Brad Scott Compher (most recent mug)

Brad Scott Compher

POCATELLO — A hearing to determine the level of intellect for a local man accused of fatally stabbing a 25-year-old Pocatello woman to death in 2004 concluded Wednesday afternoon.

Accused murderer Brad Scott Compher, 46, of Pocatello, appeared in front of 6th District Senior Judge Stephen Dunn at the Bannock County Courthouse in Pocatello on Wednesday, the second and final day of a hearing in which Compher’s court-appointed attorneys argued he has had an intellectual disability since before he was 18 years old.

The determination of Compher’s level of intellect and whether or not any deficiencies amount to an intellectual disability diagnosis could result in prosecutors being prohibited from seeking the death penalty in the case, one in which Compher has been charged with felony first-degree murder and a felony enhancement for using a weapon during the commission of a felony crime.

Compher has been incarcerated at the Bannock County Jail since September 2014 after Pocatello police arrested him for allegedly killing Jones. His arrest followed a police investigation that uncovered DNA evidence placing him at Jones’ Pole Line Road home, the scene of the crime.

The legal battle over Compher’s level of intellect centers around a 2002 U.S. Supreme Court case of Atkins v. Virginia in which the Supreme Court ruled 6-3 that executing people with intellectual disabilities violates the Eighth Amendment’s ban on cruel and unusual punishments, but allowed for states to establish laws to determine who has an intellectual disability.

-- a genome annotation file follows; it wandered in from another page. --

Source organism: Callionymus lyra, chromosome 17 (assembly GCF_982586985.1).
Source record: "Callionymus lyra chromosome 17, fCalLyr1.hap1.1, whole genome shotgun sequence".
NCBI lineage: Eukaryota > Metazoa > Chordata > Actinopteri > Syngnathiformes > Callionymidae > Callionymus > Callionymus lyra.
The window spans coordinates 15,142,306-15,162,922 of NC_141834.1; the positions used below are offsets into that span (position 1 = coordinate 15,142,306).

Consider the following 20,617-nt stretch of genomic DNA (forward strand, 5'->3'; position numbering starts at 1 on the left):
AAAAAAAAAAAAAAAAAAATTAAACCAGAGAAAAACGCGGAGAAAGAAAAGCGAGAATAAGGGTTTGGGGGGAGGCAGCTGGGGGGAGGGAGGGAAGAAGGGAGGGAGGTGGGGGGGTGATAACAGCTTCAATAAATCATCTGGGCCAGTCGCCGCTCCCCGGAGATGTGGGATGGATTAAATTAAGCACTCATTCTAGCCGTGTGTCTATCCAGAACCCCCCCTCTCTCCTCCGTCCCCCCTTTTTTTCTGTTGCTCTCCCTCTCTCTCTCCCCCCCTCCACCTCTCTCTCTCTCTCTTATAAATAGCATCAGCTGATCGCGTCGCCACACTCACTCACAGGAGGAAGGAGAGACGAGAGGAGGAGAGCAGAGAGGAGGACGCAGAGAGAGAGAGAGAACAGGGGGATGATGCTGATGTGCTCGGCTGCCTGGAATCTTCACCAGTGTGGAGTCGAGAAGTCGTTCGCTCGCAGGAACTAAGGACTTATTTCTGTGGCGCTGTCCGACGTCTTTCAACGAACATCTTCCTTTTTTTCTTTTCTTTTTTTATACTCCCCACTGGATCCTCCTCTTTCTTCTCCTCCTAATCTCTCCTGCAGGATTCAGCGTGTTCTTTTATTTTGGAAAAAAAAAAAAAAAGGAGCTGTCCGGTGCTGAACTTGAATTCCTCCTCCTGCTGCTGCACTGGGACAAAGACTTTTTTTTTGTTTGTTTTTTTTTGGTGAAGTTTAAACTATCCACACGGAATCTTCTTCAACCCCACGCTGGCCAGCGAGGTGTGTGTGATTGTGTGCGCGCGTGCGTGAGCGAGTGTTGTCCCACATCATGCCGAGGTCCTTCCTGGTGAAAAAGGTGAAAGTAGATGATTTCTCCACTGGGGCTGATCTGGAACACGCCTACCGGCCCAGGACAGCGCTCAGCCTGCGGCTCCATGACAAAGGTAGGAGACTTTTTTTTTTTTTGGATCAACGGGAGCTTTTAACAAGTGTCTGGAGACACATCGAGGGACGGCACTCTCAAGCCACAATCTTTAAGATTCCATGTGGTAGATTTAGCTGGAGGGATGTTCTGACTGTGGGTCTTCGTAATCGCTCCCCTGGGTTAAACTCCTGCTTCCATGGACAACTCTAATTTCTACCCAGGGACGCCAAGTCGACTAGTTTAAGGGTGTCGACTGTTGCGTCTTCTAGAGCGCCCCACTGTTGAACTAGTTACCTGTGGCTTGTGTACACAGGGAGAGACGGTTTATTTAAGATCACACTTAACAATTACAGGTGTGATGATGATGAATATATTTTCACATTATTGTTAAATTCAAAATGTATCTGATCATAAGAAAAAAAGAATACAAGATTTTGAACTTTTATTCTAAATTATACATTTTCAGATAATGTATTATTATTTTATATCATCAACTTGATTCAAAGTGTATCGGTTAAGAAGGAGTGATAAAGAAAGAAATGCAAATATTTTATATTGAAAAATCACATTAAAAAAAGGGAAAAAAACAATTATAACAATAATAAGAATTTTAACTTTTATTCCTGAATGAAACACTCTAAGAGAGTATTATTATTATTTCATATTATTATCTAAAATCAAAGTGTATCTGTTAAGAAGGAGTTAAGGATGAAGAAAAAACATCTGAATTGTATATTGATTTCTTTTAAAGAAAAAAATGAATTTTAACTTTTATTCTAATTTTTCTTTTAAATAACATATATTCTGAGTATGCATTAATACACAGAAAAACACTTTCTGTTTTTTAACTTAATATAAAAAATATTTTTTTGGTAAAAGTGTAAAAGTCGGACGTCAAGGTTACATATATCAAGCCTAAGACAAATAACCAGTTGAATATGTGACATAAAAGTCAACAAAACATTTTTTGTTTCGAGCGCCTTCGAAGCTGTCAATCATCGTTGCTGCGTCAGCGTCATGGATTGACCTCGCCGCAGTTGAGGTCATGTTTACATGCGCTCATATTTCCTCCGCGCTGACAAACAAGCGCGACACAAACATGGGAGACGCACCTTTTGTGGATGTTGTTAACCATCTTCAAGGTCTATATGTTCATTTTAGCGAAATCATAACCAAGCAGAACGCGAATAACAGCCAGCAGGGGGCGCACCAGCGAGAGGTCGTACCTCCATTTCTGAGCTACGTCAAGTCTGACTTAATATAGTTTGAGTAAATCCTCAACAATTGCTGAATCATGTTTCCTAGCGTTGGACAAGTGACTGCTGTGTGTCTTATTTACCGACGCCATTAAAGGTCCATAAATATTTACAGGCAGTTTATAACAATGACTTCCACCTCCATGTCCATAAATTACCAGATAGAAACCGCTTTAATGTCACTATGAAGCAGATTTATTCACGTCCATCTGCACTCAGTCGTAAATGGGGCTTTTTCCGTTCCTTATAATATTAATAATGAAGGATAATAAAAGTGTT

In 2003, Idaho implemented a law prohibiting capital punishment against those deemed “mentally retarded,” an archaic way of characterizing a person who presents sub-average general intellectual functioning.

The statute defines sub-average general intellectual functioning as a person with an IQ of 70 or below. In addition to the IQ requirement, the statute states a person is intellectually disabled when accompanied by “significant limitations in adaptive functioning in at least two of the following skill areas: communication, self-care, home living, social or interpersonal skills, use of community resources, self-direction, functional academic skills, work, leisure, health and safety.” The intellectual disability must present during the developmental stage, which the statute defines as any time before Compher turned 18 years old.

After Compher’s defense team — John Scott Andrew of the Bannock County Public Defender’s Office and contracted attorney Gary Edward Proctor, of Baltimore, who has an extensive background handling capital cases — presented its case Tuesday, Bannock County Senior Deputy Prosecutor Brian Trammel called his only witness to testify Wednesday.

Trammel’s witness, Ron Federici, is “regarded as the country’s expert in the neuropsychological evaluation and treatment of children having multi-sensory neurodevelopmental impairments, particularly children who have been adopted, both domestically and internationally,” according to his website. Federici testified remotely from Virgina via Zoom software after inclement weather prevented him from traveling to Pocatello.

Federici said he met with Compher in March 2020 for about 10 hours over two days, first collecting background information from him and then administering a multitude of tests to form a holistic diagnosis of Compher’s level of intellect.

Federici testified that while Compher struggled with language, learning, logic and listening, his visual perception skills were at an above average level, adding that if Compher had some type of global developmental delay, he would have scored low in both skill sets.